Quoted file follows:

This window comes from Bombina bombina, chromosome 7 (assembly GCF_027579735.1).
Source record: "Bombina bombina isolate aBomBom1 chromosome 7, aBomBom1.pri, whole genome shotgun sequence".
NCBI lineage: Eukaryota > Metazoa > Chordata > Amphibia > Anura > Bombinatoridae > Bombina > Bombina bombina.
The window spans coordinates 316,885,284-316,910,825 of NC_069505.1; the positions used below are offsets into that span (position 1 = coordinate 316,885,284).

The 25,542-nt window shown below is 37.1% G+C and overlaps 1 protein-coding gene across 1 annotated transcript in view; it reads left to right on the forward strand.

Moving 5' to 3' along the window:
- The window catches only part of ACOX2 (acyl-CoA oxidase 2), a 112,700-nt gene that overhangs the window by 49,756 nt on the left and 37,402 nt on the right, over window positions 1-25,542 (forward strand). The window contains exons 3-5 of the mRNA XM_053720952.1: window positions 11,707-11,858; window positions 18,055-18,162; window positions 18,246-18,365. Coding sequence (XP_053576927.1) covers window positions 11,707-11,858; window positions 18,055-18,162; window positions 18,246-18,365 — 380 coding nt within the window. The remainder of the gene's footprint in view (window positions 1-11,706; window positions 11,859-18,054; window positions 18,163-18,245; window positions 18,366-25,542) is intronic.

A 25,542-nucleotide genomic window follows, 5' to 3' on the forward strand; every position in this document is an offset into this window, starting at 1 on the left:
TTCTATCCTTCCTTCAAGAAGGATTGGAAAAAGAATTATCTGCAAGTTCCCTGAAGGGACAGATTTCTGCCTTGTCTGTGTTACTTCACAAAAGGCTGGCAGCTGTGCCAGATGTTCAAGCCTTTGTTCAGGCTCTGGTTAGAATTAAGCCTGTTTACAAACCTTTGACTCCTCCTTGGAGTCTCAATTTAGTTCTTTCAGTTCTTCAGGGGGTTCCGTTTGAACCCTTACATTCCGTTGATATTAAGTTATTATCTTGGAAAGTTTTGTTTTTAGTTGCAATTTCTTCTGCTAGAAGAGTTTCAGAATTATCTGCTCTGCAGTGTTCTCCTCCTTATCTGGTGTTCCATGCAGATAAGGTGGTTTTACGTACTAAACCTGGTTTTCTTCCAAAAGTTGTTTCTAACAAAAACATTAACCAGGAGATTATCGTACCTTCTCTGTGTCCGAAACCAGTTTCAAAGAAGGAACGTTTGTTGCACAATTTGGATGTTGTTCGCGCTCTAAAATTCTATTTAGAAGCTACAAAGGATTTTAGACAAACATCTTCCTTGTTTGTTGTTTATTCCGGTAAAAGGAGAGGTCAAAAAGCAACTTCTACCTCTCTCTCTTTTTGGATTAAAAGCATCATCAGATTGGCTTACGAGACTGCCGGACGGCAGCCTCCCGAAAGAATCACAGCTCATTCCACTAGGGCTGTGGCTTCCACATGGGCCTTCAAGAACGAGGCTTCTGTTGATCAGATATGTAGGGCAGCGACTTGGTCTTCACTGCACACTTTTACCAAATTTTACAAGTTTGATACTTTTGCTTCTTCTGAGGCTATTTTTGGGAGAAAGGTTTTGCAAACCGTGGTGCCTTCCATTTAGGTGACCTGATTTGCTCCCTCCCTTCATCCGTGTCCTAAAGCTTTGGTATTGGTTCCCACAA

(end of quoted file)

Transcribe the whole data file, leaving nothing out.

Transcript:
This window comes from Bombina bombina, chromosome 7 (assembly GCF_027579735.1).
Source record: "Bombina bombina isolate aBomBom1 chromosome 7, aBomBom1.pri, whole genome shotgun sequence".
NCBI lineage: Eukaryota > Metazoa > Chordata > Amphibia > Anura > Bombinatoridae > Bombina > Bombina bombina.
The window spans coordinates 316,885,284-316,910,825 of NC_069505.1; the positions used below are offsets into that span (position 1 = coordinate 316,885,284).

The 25,542-nt window shown below is 37.1% G+C and overlaps 1 protein-coding gene across 1 annotated transcript in view; it reads left to right on the forward strand.

Moving 5' to 3' along the window:
- The window catches only part of ACOX2 (acyl-CoA oxidase 2), a 112,700-nt gene that overhangs the window by 49,756 nt on the left and 37,402 nt on the right, over window positions 1-25,542 (forward strand). The window contains exons 3-5 of the mRNA XM_053720952.1: window positions 11,707-11,858; window positions 18,055-18,162; window positions 18,246-18,365. Coding sequence (XP_053576927.1) covers window positions 11,707-11,858; window positions 18,055-18,162; window positions 18,246-18,365 — 380 coding nt within the window. The remainder of the gene's footprint in view (window positions 1-11,706; window positions 11,859-18,054; window positions 18,163-18,245; window positions 18,366-25,542) is intronic.

A 25,542-nucleotide genomic window follows, 5' to 3' on the forward strand; every position in this document is an offset into this window, starting at 1 on the left:
TTCTATCCTTCCTTCAAGAAGGATTGGAAAAAGAATTATCTGCAAGTTCCCTGAAGGGACAGATTTCTGCCTTGTCTGTGTTACTTCACAAAAGGCTGGCAGCTGTGCCAGATGTTCAAGCCTTTGTTCAGGCTCTGGTTAGAATTAAGCCTGTTTACAAACCTTTGACTCCTCCTTGGAGTCTCAATTTAGTTCTTTCAGTTCTTCAGGGGGTTCCGTTTGAACCCTTACATTCCGTTGATATTAAGTTATTATCTTGGAAAGTTTTGTTTTTAGTTGCAATTTCTTCTGCTAGAAGAGTTTCAGAATTATCTGCTCTGCAGTGTTCTCCTCCTTATCTGGTGTTCCATGCAGATAAGGTGGTTTTACGTACTAAACCTGGTTTTCTTCCAAAAGTTGTTTCTAACAAAAACATTAACCAGGAGATTATCGTACCTTCTCTGTGTCCGAAACCAGTTTCAAAGAAGGAACGTTTGTTGCACAATTTGGATGTTGTTCGCGCTCTAAAATTCTATTTAGAAGCTACAAAGGATTTTAGACAAACATCTTCCTTGTTTGTTGTTTATTCCGGTAAAAGGAGAGGTCAAAAAGCAACTTCTACCTCTCTCTCTTTTTGGATTAAAAGCATCATCAGATTGGCTTACGAGACTGCCGGACGGCAGCCTCCCGAAAGAATCACAGCTCATTCCACTAGGGCTGTGGCTTCCACATGGGCCTTCAAGAACGAGGCTTCTGTTGATCAGATATGTAGGGCAGCGACTTGGTCTTCACTGCACACTTTTACCAAATTTTACAAGTTTGATACTTTTGCTTCTTCTGAGGCTATTTTTGGGAGAAAGGTTTTGCAAACCGTGGTGCCTTCCATTTAGGTGACCTGATTTGCTCCCTCCCTTCATCCGTGTCCTAAAGCTTTGGTATTGGTTCCCACAA